But organic vegan tofu, tempeh, and soya products are more than just small parts of a recipe. They can actually be the star of the show! Organic tofu can take centre stage in savoury masterpieces or star in simple, light meals. These three are so versatile, sky’s the limit when it comes to recipes! We just vegan tofu and tempeh!
What’s the difference?
Since you’re trying to find out where to buy tempeh and vegan tofu, you may as well learn the difference between the two. Let’s not forget that the two are soya by-products. It’s actually interesting to see how two foods made from soy can actually turn out so different!
Tofu is accidentally vegan and is also known as bean curd. Vegan tofu is made by coagulating soy milk, a by-product of soybeans. You can usually get vegan tofu in different textures, such as silken, soft, firm, extra firm, and even super firm! Vegan tofu originated in China and has made its way to Malaysia, Indonesia, Japan, Korea, Singapore, Thailand and Vietnam… and eventually the rest of the world.
Vegan tofu can be used to make sweet or savoury dishes. Its texture is usually spongy, which allows it to absorb the flavour of ingredients quite well. The different textures of tofu allow it to be cooked in many different ways.
Tempeh hails from Indonesia! It is not as widely known as vegan tofu, but there are loads of people wanting to try and buy tempeh now. This traditional food is made by fermenting the soybeans themselves. What results is a firm texture - we would describe it as a soybean patty or cake.
Tempeh is usually fried or deep-fried. It has a nutty, mushroomy taste compared to vegan tofu and can be eaten on its own or with accompanying ingredients. Tempeh’s firm texture also makes it grate-able. By running firm tempeh through a grater, one can make a ground mince alternative!
Tips for Cooking and Storing Vegan Tofu and Tempeh
Vegan tofu, if you didn’t know, has different textures. You can get soft, medium, firm, and extra firm organic tofu. Soft vegan tofu is often used in soups like miso. Soft vegan tofu can also be used to make desserts. If you’re cooking something saucy like a curry, best to get the medium vegan tofu for its ability to absorb flavour. The firm vegan tofu products are best for stir-frying or pan-frying as they hold shape quite well.
On the note of frying tofu, remember that vegan tofu (no matter the texture) often comes with moisture. If you want to avoid any oil splatter, dry out your vegan tofu with some kitchen towels first. While you won’t likely get all of its moisture out, doing this can minimise oil splatter quite effectively.
Tempeh is the opposite of tofu with regards to availability in texture. It generally only has one texture - and that’s firm. It tends to hold its shape in all kinds of cooking. Think of tempeh as your block of protein. You can cut it to however thick or thin you need it to be. You can even dice tempeh to create your own mince alternative!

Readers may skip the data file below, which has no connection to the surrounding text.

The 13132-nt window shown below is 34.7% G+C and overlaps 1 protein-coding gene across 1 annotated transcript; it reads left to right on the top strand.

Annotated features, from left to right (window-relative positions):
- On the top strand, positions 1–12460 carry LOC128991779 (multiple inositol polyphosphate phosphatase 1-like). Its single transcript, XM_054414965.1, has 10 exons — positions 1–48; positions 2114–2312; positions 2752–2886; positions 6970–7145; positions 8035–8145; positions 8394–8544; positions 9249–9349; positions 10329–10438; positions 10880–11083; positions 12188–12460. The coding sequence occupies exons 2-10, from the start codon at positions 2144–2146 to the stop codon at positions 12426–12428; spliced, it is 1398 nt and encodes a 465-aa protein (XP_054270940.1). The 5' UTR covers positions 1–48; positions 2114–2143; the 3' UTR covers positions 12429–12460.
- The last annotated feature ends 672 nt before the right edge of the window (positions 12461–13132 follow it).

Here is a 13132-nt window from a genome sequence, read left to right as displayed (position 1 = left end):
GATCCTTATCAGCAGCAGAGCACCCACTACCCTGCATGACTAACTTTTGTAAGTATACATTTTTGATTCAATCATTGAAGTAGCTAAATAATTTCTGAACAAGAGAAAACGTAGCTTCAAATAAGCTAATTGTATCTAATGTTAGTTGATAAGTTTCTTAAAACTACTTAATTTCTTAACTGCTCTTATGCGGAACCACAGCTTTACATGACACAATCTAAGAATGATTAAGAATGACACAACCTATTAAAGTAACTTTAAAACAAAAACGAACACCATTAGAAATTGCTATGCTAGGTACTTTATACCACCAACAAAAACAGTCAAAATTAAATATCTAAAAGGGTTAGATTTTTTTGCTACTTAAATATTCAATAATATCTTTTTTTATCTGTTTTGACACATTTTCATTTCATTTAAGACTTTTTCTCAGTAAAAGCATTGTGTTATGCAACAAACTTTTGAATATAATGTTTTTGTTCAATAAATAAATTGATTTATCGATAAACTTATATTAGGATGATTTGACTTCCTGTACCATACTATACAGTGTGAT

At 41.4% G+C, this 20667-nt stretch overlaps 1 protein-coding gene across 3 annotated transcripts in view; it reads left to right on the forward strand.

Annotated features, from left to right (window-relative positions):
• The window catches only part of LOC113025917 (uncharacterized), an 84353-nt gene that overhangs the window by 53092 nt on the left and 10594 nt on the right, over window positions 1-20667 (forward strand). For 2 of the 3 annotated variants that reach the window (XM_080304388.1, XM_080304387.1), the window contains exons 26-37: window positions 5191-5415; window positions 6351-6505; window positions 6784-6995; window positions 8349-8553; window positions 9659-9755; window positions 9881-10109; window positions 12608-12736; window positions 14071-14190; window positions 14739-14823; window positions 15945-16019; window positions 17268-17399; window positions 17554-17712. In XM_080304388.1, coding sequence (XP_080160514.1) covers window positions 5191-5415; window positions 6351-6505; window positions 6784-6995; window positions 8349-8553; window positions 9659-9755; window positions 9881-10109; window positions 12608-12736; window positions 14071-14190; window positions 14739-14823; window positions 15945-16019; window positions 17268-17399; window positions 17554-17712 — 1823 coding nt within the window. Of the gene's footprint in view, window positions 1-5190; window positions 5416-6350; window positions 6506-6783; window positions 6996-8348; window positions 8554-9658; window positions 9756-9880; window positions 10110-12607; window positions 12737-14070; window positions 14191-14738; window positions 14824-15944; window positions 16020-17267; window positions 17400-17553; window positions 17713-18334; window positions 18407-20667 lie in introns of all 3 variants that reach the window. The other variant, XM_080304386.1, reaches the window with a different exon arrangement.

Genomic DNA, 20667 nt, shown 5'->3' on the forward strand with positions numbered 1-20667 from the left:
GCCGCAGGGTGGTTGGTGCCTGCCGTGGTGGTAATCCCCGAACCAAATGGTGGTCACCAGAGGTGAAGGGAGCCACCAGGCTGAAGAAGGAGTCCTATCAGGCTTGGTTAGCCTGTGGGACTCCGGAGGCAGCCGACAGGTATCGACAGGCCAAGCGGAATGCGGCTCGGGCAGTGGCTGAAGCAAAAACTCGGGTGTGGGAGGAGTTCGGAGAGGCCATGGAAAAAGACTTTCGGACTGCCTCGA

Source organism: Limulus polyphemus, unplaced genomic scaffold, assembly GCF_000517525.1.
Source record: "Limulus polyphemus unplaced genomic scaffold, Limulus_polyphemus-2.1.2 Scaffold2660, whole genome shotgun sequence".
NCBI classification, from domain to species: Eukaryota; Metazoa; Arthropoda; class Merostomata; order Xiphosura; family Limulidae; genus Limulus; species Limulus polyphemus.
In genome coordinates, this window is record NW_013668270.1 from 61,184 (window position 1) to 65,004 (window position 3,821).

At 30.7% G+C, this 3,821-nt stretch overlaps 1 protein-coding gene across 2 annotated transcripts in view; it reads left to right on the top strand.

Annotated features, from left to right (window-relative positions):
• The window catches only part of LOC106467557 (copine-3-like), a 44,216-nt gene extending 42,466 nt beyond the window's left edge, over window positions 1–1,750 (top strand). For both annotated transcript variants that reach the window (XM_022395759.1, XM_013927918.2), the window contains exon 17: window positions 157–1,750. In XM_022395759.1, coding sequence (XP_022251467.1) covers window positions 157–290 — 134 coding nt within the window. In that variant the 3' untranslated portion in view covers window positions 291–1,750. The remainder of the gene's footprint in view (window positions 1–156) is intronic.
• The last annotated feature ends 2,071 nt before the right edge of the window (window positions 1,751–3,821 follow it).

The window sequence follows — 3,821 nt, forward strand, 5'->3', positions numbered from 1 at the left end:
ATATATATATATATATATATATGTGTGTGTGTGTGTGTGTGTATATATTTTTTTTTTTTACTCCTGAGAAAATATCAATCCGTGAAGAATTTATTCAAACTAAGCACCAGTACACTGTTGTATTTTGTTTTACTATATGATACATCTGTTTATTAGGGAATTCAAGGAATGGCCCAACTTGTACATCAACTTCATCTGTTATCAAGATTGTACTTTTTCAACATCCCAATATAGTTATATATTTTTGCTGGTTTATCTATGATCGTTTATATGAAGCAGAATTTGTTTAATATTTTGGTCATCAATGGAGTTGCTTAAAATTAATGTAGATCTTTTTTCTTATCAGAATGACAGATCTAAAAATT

There are also different ways to extend or preserve the shelf life of fresh tempeh. While refrigeration is cool, freezing actually helps with preserving the tempeh more. This is especially true if you keep the tempeh in an airtight container.
Frequently Asked Questions
What does organic tofu taste like?
Cheap tofu… fancy tofu… organic tofu - they all have a characteristically neutral taste. It doesn't mean it’s boring, just that you can easily adapt it to whatever you’re using it for! Vegan tofu absorbs flavour very well, so get creative with marinades, herbs and spices. That’s all thanks to its spongy texture. Imagine that soft, fluffy sponge soaking up all that flavour!
Which is better for cooking, vegan tempeh or vegan tofu?
That all depends on what you want to cook, really! Each one has its own unique taste and range of textures. We can’t choose just one! We’ve used tempeh to make burgers and we've used vegan tofu to make soups and stir-fries. You really just have to think about the recipe you’re going to use it for - vegan tofu and tempeh are so versatile!
What does tempeh taste like?
Tempeh has more taste than organic vegan tofu. The taste of tempeh is similar to the taste of earthy mushrooms. Because it is fermented, tempeh may have a light, pungent taste to it as well. But this will depend on the maker of the tempeh - so results may vary. Sometimes, the pungent taste may not appear at all!
What vegan tofu recipes can you recommend?
At PlantX, we’ve made a vegan version of a popular dish. Check out this recipe for General Tso’s Tofu!
If you’re new to tofu, tempeh, or soya, we recommend trying out some recipes that would normally have meat and replacing it with any of the three. It’s also best to get pre-marinated or flavoured ones to start out with since it’s a great way to learn how your ingredient cooks.
What can I use my tempeh for?
Simply sliced thinly, tempeh can add protein to stir-fries and fried rice. Sliced or diced tempeh can also bulk up your wraps or burritos. You can also use thick slices of tempeh as your bread substitute when making burgers. Think rice burgers, but with tempeh! If you’re feeling a little creative and adventurous, why not try making a tempeh sushi roll?